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Abstract:
While Baha'i social teachings may have sounded new and exciting a century ago, that is no longer the case today. The problem the world faces is not in the principles that would lead to a better society, but in their application.
Notes:
Mirrored with permission from irfancolloquia.org/54/momen_power.

Power and the Bahá'í community

by Moojan Momen

published in Lights of Irfan, 19, pages 209-232
Wilmette: Haj Mehdi Arjmand Colloquium, 2018
Abstract: Bahá’ís frequently claim that the Bahá’í teachings have the ability to create a new social order, a new way of organising human society such that individuals could develop themselves physically, mentally and spiritually to the utmost of their capability. When trying to explain what this new social order is, they present the list of social teachings that was enunciated by ‘Abdu’l-Bahá during his journeys to the West a hundred years ago: the oneness of humanity, the equality of women and men, the need for harmony and balance between religion and science, the importance of education and so on. While these social teachings may have sounded new and exciting a century ago, that is no longer the case today.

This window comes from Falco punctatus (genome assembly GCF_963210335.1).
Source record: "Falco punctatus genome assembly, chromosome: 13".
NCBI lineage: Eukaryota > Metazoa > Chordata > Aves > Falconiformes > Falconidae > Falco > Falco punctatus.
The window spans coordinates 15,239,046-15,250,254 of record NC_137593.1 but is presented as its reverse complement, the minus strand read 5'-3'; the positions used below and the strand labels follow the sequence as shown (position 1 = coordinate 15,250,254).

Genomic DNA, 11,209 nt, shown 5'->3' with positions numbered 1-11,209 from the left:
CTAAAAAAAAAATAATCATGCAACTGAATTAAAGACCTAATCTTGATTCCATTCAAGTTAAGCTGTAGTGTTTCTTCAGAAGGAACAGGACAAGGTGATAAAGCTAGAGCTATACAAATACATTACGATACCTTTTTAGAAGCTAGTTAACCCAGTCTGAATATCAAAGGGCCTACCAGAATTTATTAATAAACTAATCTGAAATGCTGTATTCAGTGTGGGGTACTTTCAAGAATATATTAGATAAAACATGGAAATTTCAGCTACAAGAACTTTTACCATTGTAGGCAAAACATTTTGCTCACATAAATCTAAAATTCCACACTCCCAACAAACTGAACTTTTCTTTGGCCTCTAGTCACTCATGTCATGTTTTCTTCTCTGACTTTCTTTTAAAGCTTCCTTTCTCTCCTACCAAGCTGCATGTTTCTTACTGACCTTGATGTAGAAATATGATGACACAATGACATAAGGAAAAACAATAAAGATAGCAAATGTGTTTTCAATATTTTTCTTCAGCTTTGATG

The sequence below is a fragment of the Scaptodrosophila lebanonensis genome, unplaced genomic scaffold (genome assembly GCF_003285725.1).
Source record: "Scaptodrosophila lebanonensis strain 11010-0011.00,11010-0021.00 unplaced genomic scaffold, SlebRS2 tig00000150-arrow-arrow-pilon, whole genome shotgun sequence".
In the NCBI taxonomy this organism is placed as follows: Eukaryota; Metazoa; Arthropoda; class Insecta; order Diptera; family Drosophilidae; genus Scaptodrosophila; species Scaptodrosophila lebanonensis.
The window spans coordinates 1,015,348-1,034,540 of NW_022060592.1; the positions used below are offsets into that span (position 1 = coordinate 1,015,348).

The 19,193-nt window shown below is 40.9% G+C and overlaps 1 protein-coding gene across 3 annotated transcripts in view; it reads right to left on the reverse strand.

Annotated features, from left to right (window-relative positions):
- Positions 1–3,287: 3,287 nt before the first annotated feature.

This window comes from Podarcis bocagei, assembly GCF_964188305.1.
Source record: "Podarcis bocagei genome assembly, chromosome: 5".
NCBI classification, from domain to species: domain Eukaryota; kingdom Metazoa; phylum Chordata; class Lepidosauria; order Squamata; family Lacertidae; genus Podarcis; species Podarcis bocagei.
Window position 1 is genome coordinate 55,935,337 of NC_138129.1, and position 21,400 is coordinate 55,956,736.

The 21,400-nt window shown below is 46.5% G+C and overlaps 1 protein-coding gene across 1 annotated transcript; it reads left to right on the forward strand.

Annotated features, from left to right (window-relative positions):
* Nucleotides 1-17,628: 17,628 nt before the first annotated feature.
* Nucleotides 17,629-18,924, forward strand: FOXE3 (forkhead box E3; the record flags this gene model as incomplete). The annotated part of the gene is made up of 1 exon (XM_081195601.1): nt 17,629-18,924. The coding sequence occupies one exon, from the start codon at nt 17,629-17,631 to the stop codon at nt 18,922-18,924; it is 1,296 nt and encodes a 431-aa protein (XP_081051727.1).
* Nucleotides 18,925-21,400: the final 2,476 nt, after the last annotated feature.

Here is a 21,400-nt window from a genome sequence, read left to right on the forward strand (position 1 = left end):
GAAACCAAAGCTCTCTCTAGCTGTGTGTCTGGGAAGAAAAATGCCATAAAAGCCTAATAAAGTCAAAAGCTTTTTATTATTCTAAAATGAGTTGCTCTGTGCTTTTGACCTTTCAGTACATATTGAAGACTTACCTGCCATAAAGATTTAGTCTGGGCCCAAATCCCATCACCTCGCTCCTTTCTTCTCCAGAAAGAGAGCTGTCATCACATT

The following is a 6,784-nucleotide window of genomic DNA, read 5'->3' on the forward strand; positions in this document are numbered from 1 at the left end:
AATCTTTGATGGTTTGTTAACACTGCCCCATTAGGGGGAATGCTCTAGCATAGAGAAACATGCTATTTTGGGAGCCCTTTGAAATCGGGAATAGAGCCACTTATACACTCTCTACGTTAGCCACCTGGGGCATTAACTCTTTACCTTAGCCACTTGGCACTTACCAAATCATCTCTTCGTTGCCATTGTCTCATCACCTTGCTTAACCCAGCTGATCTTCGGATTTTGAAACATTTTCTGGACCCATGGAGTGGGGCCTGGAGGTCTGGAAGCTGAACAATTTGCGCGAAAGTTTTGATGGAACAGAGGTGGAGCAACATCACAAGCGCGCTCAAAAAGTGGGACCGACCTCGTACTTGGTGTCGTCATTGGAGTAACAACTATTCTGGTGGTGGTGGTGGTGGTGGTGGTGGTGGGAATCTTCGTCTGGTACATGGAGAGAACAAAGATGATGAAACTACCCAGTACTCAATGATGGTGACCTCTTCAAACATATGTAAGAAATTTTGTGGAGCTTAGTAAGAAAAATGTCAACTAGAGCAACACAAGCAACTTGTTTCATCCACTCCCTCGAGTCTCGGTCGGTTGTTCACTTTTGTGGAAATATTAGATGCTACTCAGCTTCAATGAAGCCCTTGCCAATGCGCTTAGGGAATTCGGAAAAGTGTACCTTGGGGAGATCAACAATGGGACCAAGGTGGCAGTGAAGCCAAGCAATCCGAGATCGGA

The problem the world faces is not in the principles that would lead to a better society but in the application. In its 1985 statement, The Promise of World Peace, the Universal House of Justice offered up the Bahá’í community as a model for the world to examine.

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